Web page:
That quote is from a presentation Seattle Office of Planning and Community development senior planner Tom Hauger delivered to the Seattle Planning Commission yesterday, and it was meant to show the way the city has viewed industrial lands historically—not necessarily the way they will be viewed in the future. In fact, Hauger said, an industrial lands advisory panel that has been meeting since 2016 to come up with proposed changes to the city’s industrial lands policy is about to release a somewhat radical-by-city-standards) “draft concept” (don’t call it a proposal) that could open much of the industrial land in the SoDo district, around the stadiums and within walking distance of the two south-of-downtown light rail stations, to office uses. This could help reduce the traffic impact of the nearly two million new workers that are expected to move to the region by 2050, and it could provide a bridge to the kind of hybrid office/industrial spaces that are already taking root in other cities as the definition of “industrial” itself evolves.

Under rules adopted in 2007 (and reviled by developers ever since), office buildings in industrial areas are restricted to 10,000 square feet (retail is restricted to 25,000), meaning that in practical terms, there is virtually no office space in the city’s two industrial areas, the Duwamish Manufacturing Industrial Center (which includes SoDo) and theBallard Interbay Northend Manufacturing Industrial Center. The change that’s being contemplated, known as the “SoDo concept,” would allow developers to build office space in the  district if they provide space for industrial businesses on the lower levels, up to a floor-area ratio (FAR) of 1.0, which can be visualized (roughly) as a single story stretching across 100 percent of a lot, two stories that cover half the lot, and so on. In exchange, developers could build up to five times as many stories of  office space, up to the height limit, although Hauger said the task force would probably end up settling on two to four additional office stories (again, roughly) for each full story of industrial space.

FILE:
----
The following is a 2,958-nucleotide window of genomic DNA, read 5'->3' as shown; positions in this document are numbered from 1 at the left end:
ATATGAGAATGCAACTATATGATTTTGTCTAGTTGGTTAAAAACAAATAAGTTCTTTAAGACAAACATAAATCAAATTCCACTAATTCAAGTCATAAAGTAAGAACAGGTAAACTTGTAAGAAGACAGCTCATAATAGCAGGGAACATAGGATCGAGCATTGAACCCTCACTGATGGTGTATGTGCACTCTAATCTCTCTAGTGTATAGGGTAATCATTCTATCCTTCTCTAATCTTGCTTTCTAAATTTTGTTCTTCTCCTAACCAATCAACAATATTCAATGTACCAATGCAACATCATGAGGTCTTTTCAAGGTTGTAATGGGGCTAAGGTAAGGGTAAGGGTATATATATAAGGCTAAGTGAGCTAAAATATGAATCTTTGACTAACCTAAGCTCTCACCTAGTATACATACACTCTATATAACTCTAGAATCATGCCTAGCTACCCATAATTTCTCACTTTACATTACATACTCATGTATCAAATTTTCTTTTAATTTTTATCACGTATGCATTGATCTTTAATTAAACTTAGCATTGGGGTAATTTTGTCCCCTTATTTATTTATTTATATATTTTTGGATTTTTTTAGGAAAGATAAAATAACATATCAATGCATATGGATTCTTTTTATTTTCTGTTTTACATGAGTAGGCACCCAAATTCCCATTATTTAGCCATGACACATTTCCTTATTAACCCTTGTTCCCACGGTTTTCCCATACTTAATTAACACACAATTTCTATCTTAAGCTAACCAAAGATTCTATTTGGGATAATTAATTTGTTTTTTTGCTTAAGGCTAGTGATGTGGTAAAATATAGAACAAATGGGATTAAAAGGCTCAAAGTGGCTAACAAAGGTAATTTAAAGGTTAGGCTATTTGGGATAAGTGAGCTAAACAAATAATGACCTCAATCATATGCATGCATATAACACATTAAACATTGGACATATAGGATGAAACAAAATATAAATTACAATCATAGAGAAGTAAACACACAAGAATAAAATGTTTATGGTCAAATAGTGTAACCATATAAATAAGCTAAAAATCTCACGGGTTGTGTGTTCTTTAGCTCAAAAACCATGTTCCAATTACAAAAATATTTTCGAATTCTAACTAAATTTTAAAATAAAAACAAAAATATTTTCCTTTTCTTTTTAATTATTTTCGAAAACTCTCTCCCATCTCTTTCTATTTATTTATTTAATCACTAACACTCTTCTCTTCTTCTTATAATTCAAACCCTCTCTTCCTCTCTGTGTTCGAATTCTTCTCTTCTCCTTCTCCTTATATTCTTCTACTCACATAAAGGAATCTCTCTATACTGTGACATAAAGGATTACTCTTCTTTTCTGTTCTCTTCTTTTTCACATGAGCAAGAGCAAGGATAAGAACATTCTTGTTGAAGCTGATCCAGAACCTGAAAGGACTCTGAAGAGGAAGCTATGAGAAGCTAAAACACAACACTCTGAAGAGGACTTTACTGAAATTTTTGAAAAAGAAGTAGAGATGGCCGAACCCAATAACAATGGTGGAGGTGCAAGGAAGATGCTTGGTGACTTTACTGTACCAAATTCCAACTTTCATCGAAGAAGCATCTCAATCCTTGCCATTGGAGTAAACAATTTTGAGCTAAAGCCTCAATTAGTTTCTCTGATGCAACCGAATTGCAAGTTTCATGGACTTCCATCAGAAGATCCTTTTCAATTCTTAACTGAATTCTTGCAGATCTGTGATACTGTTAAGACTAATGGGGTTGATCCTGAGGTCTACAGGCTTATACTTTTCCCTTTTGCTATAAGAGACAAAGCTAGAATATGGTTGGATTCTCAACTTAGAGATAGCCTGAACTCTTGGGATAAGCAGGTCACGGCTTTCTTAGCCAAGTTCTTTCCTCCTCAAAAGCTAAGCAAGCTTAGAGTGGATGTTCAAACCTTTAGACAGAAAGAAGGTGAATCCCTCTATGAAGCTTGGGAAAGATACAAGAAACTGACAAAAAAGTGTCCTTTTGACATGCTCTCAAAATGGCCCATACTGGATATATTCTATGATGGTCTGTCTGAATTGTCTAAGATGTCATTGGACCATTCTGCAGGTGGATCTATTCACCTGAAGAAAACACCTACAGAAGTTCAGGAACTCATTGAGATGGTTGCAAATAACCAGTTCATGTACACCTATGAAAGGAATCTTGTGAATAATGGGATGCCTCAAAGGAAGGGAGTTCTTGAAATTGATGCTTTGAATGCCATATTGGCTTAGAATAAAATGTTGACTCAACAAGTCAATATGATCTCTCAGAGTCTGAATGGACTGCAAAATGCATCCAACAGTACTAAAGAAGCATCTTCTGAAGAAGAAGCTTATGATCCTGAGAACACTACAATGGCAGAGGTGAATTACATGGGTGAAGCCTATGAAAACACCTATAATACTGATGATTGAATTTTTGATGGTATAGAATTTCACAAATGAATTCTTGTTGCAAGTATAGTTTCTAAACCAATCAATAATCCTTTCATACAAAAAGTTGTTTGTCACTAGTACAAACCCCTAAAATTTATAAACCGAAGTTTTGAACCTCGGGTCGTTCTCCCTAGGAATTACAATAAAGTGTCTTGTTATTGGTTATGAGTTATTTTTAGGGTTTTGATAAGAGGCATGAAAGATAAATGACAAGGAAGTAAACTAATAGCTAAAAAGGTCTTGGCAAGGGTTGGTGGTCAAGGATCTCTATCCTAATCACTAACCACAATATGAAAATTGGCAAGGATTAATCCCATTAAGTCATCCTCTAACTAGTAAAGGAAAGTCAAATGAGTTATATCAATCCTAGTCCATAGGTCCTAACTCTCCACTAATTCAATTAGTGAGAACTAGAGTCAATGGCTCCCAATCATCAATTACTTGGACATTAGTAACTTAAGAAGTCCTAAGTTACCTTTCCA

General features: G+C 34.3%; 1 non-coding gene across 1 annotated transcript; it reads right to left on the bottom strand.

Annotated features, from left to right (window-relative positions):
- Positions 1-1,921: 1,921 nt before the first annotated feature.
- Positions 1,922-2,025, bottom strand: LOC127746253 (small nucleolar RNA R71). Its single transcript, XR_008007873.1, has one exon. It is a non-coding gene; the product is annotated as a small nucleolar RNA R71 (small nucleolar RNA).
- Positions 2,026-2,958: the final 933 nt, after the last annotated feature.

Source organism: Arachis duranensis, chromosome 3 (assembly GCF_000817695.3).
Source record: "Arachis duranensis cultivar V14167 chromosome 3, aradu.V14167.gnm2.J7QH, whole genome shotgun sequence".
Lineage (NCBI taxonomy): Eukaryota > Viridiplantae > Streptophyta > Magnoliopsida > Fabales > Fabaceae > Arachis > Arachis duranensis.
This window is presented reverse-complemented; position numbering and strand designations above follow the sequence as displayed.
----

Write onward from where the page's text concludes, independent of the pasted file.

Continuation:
This sounds like minor stuff, but in the context of the industrial lands debate in Seattle, it’s a shot across the bow. More radical proposals, such as allowing housing near existing and future light rail stations in SoDo and Interbay, are, for the moment, off the table. “The advisory panel has talked about housing, but it’s been a minority view, and the majority has decided that, especially in the Duwamish area, that housing near the light rail stations is off the table,” Hauger said.

3. King County Democrats chair Bailey Stober gave himself a full week to wrap up his affairs before formally stepping down after his executive board found him guilty on all five charges against him, which included allegations of financial misconduct, conduct unbecoming an officer, and creating a hostile work environment last Sunday. The nearly 14-hour trial ended Stober’s nine-week-long effort to keep his position after an initial investigation concluded that he should step down.

Although it’s unclear why Stober announced his resignation a week in advance instead of stepping down immediately, he did knock out one task right away: Sending an email out to all the precinct committee officers in the county—the same group that would have voted this coming Sunday, April 15, on whether to remove Stober if he had not resigned—thanking them “for the honor and the privilege.” Stober frames the decision to step down as his own voluntary choice—”I have decided to resign,” he writes—and enumerates the Party’s achievements under his leadership before concluding, “Most importantly, we had fun doing all of it. I am so proud of the things we did together – thinking about it brings a smile to my face.” The only hint of an apology to the woman he fired after another woman in the Party who had witnessed his behavior filed a complaint on her behalf? A vague “to those I have let down and disappointed – I am truly sorry,” followed by four sentences of thanks to the people who “have stood by my side.”